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STATEMENT BY ATTORNEY GENERAL ERIC HOLDER ON LATEST DEVELOPMENTS IN FERGUSON, MISSOURI

 

WASHINGTONAttorney General Eric Holder released the following statement Thursday following his meeting earlier today with President Obama to discuss the latest developments in Ferguson, Missouri:
“This morning, I met with President Obama to discuss the events in Ferguson, Missouri. Like the President, I extend my heartfelt condolences to the family of Michael Brown.  While his death has understandably caused heartache within the community, it is clear that the scenes playing out in the streets of Ferguson over the last several nights cannot continue.
 
“For one thing, while the vast majority of protests have been peaceful, acts of violence by members of the public cannot be condoned. Looting and willful efforts to antagonize law enforcement officers who are genuinely trying to protect the public do nothing to remember the young man who has died. Such conduct is unacceptable and must be unequivocally condemned.
 
“By the same token, the law enforcement response to these demonstrations must seek to reduce tensions, not heighten them. Those who peacefully gather to express sympathy for the family of Michael Brown must have their rights respected at all times. And journalists must not be harassed or prevented from covering a story that needs to be told.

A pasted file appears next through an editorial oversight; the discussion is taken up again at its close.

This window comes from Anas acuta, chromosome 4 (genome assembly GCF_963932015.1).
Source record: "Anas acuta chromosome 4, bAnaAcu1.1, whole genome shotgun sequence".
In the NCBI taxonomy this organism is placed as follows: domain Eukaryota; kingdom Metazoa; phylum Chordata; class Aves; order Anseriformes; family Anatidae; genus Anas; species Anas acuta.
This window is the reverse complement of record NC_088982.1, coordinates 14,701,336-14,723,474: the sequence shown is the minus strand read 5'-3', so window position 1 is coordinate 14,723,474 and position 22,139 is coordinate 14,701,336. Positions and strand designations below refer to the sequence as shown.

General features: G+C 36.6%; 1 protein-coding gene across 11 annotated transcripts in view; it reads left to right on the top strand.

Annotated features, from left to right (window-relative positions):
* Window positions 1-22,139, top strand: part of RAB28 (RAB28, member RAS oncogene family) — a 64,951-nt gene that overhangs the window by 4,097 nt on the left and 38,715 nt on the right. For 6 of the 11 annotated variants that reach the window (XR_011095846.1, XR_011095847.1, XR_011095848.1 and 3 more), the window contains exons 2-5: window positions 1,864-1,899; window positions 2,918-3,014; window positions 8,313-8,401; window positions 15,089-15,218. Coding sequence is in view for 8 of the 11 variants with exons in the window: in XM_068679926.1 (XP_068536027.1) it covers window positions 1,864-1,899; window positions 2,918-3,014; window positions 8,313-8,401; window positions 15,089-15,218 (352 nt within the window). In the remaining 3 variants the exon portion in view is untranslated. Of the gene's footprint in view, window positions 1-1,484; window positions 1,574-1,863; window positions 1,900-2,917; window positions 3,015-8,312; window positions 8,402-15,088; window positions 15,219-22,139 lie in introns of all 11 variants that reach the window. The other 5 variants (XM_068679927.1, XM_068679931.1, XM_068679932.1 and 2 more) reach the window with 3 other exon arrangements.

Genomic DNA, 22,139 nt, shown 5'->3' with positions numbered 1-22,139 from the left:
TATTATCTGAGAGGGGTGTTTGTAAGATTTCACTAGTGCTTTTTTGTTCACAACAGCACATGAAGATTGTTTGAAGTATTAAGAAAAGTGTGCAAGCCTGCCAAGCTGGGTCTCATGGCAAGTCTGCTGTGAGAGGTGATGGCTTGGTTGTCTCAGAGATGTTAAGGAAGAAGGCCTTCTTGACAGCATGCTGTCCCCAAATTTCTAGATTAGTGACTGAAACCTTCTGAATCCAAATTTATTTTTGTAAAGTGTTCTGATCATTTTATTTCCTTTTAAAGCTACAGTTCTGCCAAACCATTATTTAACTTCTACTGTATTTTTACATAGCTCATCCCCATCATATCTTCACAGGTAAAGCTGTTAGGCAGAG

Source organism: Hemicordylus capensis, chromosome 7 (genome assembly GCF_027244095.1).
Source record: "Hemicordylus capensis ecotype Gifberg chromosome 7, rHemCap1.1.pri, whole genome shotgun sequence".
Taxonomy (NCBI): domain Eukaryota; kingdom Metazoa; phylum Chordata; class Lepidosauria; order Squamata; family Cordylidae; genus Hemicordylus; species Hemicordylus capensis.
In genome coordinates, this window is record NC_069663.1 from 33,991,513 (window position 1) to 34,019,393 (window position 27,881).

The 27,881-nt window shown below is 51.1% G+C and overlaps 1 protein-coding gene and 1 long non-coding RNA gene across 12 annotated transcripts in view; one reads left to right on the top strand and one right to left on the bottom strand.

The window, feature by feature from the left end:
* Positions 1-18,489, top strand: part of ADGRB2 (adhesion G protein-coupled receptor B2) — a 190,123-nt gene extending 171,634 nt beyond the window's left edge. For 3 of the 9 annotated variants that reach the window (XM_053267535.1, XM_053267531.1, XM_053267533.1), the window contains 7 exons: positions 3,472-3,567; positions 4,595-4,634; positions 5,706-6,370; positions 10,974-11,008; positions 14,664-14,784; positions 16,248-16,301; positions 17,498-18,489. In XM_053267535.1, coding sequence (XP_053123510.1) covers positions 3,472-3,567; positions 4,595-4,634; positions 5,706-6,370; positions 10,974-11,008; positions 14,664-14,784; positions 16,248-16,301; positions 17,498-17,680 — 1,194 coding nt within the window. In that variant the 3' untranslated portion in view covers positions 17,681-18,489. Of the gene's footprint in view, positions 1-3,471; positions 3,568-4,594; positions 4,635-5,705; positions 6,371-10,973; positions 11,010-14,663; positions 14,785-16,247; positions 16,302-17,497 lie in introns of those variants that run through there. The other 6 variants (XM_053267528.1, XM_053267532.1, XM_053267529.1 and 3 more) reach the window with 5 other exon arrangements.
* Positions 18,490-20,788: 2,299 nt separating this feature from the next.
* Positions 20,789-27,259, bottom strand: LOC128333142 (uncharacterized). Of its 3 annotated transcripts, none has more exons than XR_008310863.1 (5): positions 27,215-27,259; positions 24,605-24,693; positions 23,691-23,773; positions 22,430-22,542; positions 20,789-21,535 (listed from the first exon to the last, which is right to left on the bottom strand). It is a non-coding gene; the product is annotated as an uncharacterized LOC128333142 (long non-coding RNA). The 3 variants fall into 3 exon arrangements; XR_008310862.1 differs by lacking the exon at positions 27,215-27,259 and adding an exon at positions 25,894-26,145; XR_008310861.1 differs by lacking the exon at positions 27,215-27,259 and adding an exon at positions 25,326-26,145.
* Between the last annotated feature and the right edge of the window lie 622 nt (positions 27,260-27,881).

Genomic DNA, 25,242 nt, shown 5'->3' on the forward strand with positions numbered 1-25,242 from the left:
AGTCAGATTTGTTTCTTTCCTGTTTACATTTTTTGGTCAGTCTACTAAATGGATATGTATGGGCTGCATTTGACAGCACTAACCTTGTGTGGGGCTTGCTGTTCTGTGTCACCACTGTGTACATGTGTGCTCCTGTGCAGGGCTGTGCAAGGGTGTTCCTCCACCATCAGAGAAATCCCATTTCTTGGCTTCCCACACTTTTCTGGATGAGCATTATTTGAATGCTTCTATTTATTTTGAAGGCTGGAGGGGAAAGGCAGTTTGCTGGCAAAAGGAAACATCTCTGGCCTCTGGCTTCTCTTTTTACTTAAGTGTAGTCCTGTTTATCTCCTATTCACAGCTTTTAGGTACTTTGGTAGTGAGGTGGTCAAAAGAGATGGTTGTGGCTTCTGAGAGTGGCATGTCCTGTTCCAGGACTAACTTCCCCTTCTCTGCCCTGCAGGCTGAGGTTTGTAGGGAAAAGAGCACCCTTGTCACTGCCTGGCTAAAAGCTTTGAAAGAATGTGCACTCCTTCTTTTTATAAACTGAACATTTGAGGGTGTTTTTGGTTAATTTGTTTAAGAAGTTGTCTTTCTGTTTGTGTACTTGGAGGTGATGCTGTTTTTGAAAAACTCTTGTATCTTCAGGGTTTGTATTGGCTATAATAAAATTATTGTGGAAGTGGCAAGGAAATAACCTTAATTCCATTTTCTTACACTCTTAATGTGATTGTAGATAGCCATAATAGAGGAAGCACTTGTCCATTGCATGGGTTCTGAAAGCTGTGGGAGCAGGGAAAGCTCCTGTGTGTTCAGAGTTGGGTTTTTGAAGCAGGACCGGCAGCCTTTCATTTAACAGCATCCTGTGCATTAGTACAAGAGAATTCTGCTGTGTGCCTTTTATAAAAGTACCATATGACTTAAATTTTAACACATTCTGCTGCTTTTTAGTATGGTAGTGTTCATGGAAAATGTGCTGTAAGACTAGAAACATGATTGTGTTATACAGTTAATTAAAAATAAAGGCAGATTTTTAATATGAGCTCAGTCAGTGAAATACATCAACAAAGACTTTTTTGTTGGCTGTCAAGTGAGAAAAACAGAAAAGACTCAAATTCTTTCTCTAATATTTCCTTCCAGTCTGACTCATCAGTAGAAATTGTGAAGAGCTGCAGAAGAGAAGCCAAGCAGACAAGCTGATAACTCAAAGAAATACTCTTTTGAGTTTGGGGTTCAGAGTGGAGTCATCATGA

“At a time when we must seek to rebuild trust between law enforcement and the local community, I am deeply concerned that the deployment of military equipment and vehicles sends a conflicting message. At my direction, Department officials have conveyed these concerns to local authorities. Also at my direction, the Department is offering – through our COPS office and Office of Justice Programs – technical assistance to local authorities in order to help conduct crowd control and maintain public safety without relying on unnecessarily extreme displays of force. The local authorities in Missouri have accepted this offer of assistance as of this afternoon.
 
“Department officials from the Community Relations Service are also on the ground in Missouri to help convene law enforcement officials and civic and faith leaders to plot out steps to reduce tensions in the community. The latest such meeting was convened in Ferguson as recently as this morning. Over time, these conversations should consider the role that increased diversity in law enforcement can play in helping to build trust within communities.
 
“All the while, the federal civil rights investigation into the shooting incident itself continues, in parallel with the local investigation into state law violations. Our investigators from the Civil Rights Division and U.S. attorney’s office in Missouri have already conducted interviews with eyewitnesses on the scene at the time of the shooting incident on Saturday. Our review will take time to conduct, but it will be thorough and fair.”